Puglia (Apulia) has suddenly become fashionable among Anglo-Saxons, an alternative to Tuscany. But to understand it properly you have to know its history, which is altogether different from that of mainstream Italy. Here is the first general history in either English or Italian of a region
whose conquerors - Greek, Roman, Byzantine, Norman, German, French and Spanish - have left superb monuments.
Travel guides list castles and cathedrals, Romanesque and Baroque architecture, but ignore all the wonderful ghosts - Emperor Frederick II, King Manfred, Raimondello del Balzo Orsini, Maria of Lecce, Il Guercio ('The Squinter'), Paolo di Ribeco (Bari's Masaniello) or the brigand hero Sergeant Romano. Nor do they tell us about the colourful life at the little feudal courts, the labour gangs' grim existence on the Tavoliere, the saints and the black magic of the Gargano, or the terrible 'Brigands War' in the 1860s, or what was the real purpose of a masseria, a trullo, an underground city or a cave church, and why these came into existence.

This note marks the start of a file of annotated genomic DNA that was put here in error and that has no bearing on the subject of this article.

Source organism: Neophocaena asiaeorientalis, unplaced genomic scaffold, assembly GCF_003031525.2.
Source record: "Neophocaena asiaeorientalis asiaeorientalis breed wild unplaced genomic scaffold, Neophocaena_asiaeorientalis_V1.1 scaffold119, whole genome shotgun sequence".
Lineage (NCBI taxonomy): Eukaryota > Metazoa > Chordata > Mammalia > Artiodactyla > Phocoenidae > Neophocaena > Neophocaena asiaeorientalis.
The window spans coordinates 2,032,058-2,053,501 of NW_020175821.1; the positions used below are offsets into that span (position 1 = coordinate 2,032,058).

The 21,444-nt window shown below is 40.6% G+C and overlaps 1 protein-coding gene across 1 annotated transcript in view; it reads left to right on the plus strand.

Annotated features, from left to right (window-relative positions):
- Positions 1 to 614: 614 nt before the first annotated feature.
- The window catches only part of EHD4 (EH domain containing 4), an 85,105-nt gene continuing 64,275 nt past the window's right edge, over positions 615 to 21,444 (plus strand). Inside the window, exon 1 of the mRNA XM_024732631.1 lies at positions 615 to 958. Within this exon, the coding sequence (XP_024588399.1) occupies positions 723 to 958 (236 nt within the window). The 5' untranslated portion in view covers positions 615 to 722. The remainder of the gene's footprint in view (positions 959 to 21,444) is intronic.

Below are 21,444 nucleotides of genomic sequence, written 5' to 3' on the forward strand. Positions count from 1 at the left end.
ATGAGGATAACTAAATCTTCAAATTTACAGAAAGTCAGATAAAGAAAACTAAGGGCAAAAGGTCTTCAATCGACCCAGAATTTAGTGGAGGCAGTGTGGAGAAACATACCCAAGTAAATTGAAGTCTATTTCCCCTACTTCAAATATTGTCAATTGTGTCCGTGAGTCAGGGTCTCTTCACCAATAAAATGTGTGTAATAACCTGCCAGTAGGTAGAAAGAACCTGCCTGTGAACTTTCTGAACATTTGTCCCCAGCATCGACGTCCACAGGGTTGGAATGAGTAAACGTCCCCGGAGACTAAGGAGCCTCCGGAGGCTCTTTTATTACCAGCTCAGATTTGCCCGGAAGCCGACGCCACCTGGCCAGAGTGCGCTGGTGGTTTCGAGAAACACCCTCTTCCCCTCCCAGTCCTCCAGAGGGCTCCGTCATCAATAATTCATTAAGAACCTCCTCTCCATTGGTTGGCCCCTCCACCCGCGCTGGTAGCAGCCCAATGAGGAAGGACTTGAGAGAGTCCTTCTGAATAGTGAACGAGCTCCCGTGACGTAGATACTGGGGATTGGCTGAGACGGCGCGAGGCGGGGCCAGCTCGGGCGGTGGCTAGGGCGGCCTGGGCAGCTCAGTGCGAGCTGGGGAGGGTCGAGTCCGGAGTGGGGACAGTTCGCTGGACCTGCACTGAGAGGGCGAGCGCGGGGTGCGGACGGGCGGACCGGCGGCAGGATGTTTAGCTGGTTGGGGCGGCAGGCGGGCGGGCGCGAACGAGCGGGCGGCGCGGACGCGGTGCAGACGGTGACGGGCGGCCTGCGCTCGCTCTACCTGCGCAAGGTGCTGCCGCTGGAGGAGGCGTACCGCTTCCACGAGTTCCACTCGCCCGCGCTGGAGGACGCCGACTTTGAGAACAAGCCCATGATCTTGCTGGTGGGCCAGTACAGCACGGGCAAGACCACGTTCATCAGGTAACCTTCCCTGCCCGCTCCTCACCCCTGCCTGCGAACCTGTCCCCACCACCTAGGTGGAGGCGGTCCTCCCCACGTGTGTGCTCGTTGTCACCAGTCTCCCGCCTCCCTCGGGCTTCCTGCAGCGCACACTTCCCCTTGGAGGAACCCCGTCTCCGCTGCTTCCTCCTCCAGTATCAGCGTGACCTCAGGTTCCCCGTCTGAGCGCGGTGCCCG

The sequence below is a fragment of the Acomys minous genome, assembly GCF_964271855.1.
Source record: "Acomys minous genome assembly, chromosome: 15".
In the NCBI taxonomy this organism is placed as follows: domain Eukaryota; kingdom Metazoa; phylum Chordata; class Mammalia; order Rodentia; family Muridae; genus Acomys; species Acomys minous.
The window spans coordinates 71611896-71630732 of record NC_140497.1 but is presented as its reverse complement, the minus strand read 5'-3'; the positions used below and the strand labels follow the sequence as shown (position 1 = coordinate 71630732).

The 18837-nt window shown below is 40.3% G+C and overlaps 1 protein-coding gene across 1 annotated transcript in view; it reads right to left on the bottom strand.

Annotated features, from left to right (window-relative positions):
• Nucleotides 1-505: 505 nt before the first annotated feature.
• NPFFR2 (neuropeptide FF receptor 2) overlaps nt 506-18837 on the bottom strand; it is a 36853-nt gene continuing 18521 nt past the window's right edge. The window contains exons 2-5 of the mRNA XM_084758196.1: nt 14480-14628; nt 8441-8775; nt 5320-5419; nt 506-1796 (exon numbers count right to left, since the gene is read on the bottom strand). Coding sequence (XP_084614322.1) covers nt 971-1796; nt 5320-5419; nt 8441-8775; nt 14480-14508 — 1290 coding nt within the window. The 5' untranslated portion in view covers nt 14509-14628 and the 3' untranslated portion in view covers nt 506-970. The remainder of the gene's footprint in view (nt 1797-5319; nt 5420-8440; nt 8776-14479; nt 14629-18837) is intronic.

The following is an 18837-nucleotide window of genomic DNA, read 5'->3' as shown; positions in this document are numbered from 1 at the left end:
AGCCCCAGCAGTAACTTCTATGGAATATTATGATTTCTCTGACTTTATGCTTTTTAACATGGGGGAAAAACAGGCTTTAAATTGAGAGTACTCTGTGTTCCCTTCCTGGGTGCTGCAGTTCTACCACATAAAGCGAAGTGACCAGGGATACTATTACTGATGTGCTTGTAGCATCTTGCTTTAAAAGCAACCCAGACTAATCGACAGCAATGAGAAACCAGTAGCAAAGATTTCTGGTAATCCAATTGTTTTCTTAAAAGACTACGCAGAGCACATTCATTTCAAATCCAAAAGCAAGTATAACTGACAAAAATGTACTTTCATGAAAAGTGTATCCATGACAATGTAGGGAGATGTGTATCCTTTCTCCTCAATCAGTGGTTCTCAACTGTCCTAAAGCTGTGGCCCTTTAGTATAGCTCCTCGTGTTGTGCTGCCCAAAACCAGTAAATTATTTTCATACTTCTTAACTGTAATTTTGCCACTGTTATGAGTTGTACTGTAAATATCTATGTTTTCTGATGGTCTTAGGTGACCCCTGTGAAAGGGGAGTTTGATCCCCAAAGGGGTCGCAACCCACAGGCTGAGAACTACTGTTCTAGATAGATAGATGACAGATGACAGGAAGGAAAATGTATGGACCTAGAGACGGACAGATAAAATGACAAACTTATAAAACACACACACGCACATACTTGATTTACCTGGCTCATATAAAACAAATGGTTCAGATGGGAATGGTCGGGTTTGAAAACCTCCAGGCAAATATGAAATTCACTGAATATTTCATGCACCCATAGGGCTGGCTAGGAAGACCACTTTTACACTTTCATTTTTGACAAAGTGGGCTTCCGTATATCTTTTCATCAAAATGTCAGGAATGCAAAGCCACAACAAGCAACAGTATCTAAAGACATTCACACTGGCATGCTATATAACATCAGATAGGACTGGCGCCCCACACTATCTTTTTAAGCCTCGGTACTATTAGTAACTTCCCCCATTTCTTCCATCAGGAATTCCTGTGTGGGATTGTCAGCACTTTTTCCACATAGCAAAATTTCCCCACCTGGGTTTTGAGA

This book fills a very much needed gap, bringing Puglia and its people alive through using accounts by earlier travellers down the ages, and following in their footsteps - to link landscape and history.
Desmond Seward was born in Paris and educated at Ampleforth and St Catharine's College, Cambridge. He is the author of many books including The Monks of War: The Military Religious Orders, The Hundred Years War, The Wars of the Roses, Eleanor of Aquitaine and Henry V as Warlord, Josephus, Masada and the Fall of Judaea (da Capo, US, April 2009), Wings over the Desert: in action with an RFC pilot in Palestine 1916-18 (Haynes Military, July 2009) and Old Puglia: A Portrait of South Eastern Italy (Haus August 2009). Forthcoming is The Last White Rose: the Spectre at the Tudor Court 1485-1547 (C...
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